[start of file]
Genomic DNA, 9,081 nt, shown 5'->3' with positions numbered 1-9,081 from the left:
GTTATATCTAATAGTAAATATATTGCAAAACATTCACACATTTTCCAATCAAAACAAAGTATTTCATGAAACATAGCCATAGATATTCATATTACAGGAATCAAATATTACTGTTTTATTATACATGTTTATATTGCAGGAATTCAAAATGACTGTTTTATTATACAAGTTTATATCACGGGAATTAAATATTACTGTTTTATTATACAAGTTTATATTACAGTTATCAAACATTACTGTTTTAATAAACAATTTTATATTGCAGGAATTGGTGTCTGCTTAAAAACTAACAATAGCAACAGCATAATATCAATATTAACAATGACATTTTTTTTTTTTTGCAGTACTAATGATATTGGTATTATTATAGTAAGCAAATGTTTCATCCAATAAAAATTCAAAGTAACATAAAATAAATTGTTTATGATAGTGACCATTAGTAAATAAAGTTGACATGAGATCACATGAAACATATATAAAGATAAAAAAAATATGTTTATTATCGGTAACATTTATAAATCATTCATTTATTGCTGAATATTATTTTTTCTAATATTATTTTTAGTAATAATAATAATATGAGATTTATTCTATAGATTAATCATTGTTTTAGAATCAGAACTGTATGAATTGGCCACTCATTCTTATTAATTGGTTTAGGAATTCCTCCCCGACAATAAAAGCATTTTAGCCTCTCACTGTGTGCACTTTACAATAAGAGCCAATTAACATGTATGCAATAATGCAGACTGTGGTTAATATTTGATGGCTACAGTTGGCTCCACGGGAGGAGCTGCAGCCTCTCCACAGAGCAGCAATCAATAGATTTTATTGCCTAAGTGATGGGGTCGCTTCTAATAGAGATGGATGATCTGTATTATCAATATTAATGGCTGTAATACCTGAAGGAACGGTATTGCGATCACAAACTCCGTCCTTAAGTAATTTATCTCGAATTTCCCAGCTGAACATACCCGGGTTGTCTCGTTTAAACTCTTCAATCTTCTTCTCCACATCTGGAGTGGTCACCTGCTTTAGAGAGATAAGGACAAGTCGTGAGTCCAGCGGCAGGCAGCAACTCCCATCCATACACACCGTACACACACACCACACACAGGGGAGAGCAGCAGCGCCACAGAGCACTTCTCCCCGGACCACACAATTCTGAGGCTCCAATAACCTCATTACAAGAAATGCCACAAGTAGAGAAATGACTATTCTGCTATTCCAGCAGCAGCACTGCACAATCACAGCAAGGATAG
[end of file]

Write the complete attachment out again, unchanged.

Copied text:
Genomic DNA, 9,081 nt, shown 5'->3' with positions numbered 1-9,081 from the left:
GTTATATCTAATAGTAAATATATTGCAAAACATTCACACATTTTCCAATCAAAACAAAGTATTTCATGAAACATAGCCATAGATATTCATATTACAGGAATCAAATATTACTGTTTTATTATACATGTTTATATTGCAGGAATTCAAAATGACTGTTTTATTATACAAGTTTATATCACGGGAATTAAATATTACTGTTTTATTATACAAGTTTATATTACAGTTATCAAACATTACTGTTTTAATAAACAATTTTATATTGCAGGAATTGGTGTCTGCTTAAAAACTAACAATAGCAACAGCATAATATCAATATTAACAATGACATTTTTTTTTTTTTGCAGTACTAATGATATTGGTATTATTATAGTAAGCAAATGTTTCATCCAATAAAAATTCAAAGTAACATAAAATAAATTGTTTATGATAGTGACCATTAGTAAATAAAGTTGACATGAGATCACATGAAACATATATAAAGATAAAAAAAATATGTTTATTATCGGTAACATTTATAAATCATTCATTTATTGCTGAATATTATTTTTTCTAATATTATTTTTAGTAATAATAATAATATGAGATTTATTCTATAGATTAATCATTGTTTTAGAATCAGAACTGTATGAATTGGCCACTCATTCTTATTAATTGGTTTAGGAATTCCTCCCCGACAATAAAAGCATTTTAGCCTCTCACTGTGTGCACTTTACAATAAGAGCCAATTAACATGTATGCAATAATGCAGACTGTGGTTAATATTTGATGGCTACAGTTGGCTCCACGGGAGGAGCTGCAGCCTCTCCACAGAGCAGCAATCAATAGATTTTATTGCCTAAGTGATGGGGTCGCTTCTAATAGAGATGGATGATCTGTATTATCAATATTAATGGCTGTAATACCTGAAGGAACGGTATTGCGATCACAAACTCCGTCCTTAAGTAATTTATCTCGAATTTCCCAGCTGAACATACCCGGGTTGTCTCGTTTAAACTCTTCAATCTTCTTCTCCACATCTGGAGTGGTCACCTGCTTTAGAGAGATAAGGACAAGTCGTGAGTCCAGCGGCAGGCAGCAACTCCCATCCATACACACCGTACACACACACCACACACAGGGGAGAGCAGCAGCGCCACAGAGCACTTCTCCCCGGACCACACAATTCTGAGGCTCCAATAACCTCATTACAAGAAATGCCACAAGTAGAGAAATGACTATTCTGCTATTCCAGCAGCAGCACTGCACAATCACAGCAAGGATAG